¹ For this purposes of the juvenile justice system and this article a child is a person that is ten years of age or older and under 17 years of age; or seventeen years of age or older and under 18 years of age who is alleged or found to have engaged in delinquent conduct or conduct indicating a need for supervision as a result of acts committed before becoming 17 years of age. Tex. Fam. Code Ann. § 51.02(2) (West 2022). ² Joiner v. State, 494 S.W.2d 598, 599 (Tex. Civ. App.—Waco 1973, no writ) (stating the purpose of the Texas Juvenile Justice System is to “secure for each child under its jurisdiction such care, guidance and control as will serve the child's welfare and best interest”). ³ Tex. Fam. Code § 54.02(a) (West 2022). ⁴ Tex. Fam. Code § 54.02(j) (West 2022). ⁵ Tex. Fam. Code § 54.02(m) (West 2022). ⁶ Tex. Fam. Code § 54.02(d) (West 2022). ⁷ In re B.T., 323 S.W.3d 158, 161 (Tex. 2010). ⁸ Matter of J.S.C., 875 S.W.2d 325, 326–27 (Tex. App.—Corpus Christi 1994, writ dism’d by agr.), writ dismissed by agreement (Sept. 1, 1994). ⁹ Pipkin v. State, 329 S.W.3d 65, 70 (Tex. App.—Houston [14th Dist.] 2010, pet. ref’d). ¹⁰Tex. Fam. Code § 54.02 (l)&(n) (West 2022). ¹¹ Id. ¹² Be aware, a child may be subjected to criminal prosecution for a homicide offense (irrespective if it under Ch. 19 of the Penal Code or Tex. Penal Code § 49.08 (Intoxication Manslaughter) if

  • the offense arises out of a criminal transaction for which the juvenile court retained jurisdiction over other offenses relating to the criminal transaction; and

  • on or before the date the juvenile court retained jurisdiction, one or more of the homicide offenses had not occurred.

Tex. Fam. Code § 54.02(g-1) (West 2022). ¹³ See Tex. Fam. Code § 54.02(a)(1)&(2) (West 2022). ¹⁴ A capital felony may be punished by death or life in prison (without parole if the offender is an adult and with chance of parole if the offender is younger than 18). Tex. Penal Code § 12.31 (West 2022). There are only two capital felonies in Texas: Capital Murder (Tex. Penal Code § 19.01), and Aggravated Sexual Assault of a Young Child with Previous Conviction (Tex. Penal Code § 22.021(f) & 12.42(c)(3) (West 2022)). ¹⁵ An Aggravated Controlled Substance Felony is an offense under Subchapter D, Chapter 481, Health and Safety Code that is punishable by a minimum term of confinement that is longer than that of a first-degree felony. Tex. Fam. Code § 51.02(1) (West 2022). For example, possession over 400 grams of fentanyl is punished by a period of imprisonment between 10 and 99 years. Tex. Health & Safety Code § 481.115(f) (West 2022). As the minimum term of prison time is greater than that of the first degree felony (5 years), possession of 400 grams or more of fentanyl would be considered an Aggravated Controlled Substance Felony. Infra Fn. 9. ¹⁶ Felonies explained:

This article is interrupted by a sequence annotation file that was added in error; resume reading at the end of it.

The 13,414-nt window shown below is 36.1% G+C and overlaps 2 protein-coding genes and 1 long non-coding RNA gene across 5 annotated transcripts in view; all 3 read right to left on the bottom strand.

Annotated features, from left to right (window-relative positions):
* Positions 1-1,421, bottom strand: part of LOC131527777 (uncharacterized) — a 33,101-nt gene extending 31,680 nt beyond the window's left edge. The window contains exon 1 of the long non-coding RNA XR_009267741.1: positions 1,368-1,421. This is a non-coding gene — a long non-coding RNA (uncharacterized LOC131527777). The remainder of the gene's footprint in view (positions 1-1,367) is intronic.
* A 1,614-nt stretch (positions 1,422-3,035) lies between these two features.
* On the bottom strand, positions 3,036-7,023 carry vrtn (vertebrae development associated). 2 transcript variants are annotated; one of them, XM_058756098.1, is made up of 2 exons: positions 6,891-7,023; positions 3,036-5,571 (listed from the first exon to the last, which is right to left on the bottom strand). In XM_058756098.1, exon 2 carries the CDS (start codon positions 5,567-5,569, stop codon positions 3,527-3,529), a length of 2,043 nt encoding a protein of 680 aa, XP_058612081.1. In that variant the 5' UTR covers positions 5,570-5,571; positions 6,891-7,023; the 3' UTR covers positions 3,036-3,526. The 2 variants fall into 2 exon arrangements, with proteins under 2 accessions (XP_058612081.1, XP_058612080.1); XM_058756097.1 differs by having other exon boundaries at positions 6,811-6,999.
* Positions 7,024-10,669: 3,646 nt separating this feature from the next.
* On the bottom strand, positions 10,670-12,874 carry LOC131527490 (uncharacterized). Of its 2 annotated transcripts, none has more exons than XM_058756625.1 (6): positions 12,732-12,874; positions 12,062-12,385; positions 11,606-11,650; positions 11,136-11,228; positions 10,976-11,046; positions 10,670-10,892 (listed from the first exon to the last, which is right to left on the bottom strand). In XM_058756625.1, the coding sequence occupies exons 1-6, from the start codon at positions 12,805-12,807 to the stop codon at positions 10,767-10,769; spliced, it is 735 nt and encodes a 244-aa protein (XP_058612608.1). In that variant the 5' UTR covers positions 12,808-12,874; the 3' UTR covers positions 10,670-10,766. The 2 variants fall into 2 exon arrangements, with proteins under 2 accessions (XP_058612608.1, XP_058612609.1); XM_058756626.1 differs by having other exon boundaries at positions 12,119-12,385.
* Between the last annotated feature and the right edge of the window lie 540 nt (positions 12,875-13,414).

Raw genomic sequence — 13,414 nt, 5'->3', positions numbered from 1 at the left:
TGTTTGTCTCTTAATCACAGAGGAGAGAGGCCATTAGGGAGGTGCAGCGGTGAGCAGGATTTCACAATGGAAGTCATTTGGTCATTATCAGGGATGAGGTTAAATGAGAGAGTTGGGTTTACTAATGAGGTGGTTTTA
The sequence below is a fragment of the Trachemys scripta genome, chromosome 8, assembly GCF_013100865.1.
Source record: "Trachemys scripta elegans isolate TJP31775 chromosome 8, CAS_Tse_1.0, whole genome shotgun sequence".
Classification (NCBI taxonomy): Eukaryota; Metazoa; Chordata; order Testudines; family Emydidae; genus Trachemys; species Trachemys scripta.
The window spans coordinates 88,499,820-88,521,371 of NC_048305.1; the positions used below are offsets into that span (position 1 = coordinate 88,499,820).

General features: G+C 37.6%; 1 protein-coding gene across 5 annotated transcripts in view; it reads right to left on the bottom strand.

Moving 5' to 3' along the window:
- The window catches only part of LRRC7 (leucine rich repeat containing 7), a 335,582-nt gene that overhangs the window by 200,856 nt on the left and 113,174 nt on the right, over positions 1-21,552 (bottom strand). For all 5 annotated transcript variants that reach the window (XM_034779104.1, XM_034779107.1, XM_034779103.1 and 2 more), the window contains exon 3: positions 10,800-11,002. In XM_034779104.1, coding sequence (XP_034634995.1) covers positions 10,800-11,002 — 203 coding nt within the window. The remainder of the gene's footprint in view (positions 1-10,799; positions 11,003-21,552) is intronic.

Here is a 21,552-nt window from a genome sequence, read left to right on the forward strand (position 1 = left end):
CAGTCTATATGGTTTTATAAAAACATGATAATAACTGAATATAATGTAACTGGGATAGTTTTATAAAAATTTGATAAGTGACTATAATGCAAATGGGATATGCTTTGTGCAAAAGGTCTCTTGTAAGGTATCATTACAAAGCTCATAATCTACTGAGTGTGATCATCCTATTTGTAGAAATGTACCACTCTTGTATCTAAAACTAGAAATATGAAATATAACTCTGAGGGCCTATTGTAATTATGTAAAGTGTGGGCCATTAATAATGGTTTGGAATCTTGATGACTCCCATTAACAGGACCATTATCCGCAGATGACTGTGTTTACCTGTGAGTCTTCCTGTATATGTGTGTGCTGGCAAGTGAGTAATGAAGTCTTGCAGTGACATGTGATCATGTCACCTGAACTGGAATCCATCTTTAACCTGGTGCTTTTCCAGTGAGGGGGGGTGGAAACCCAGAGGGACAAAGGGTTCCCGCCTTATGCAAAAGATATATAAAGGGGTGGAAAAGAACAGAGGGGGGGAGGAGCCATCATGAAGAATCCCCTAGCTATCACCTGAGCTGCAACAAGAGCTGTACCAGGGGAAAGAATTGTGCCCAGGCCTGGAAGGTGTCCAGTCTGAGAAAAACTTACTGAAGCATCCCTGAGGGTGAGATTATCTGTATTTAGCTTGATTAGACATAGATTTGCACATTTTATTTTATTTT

¹⁷ See Tex. Fam. Code § 54.02(m) (West 2022). ¹⁸ Tex. Fam. Code § 54.02(b) (West 2022). ¹⁹ (l). ²⁰ Id. ²¹ Id. ²² Tex. Fam. Code § 54.02(c) & (l) (West 2022). ²³ Tex. Fam. Code § 54.02(e) (West 2022). ²⁴ Id. at (e). ²⁵ This is provided for by section 51.20 of the Texas Family Code. ²⁶ Id. at (l) ²⁷ Id. at (e). ²⁸ Greater weight is given in favor of transfer for offenses against a person. ²⁹ Tex. Fam. Code § 54.02(f) (West 2022). ³⁰ Probable cause exists where the facts and circumstances within the… [magistrate’s] knowledge and of which he has reasonably trustworthy information are sufficient in themselves to warrant a man of reasonable caution in the belief that a particular person has committed or is committing an offense. Amores v. State, 816 S.W.2d 407, 413 (Tex. Crim. App. 1991) ³¹ Tex. Fam. Code § 54.02(a)(2) (West 2022). ³² Preponderance of the evidence means the facts are more likely than not to be true. See In re Lipsky, 460 S.W.3d 579, 589 (Tex. 2015) ³³ Tex. Fam. Code § 54.02(h) (West 2022). ³⁴ Id.



  • LinkedIn
  • Facebook
  • Instagram
  • Twitter
  • YouTube

Thanks for subscribing!

AL Logo.png

Accessible Law

bottom of page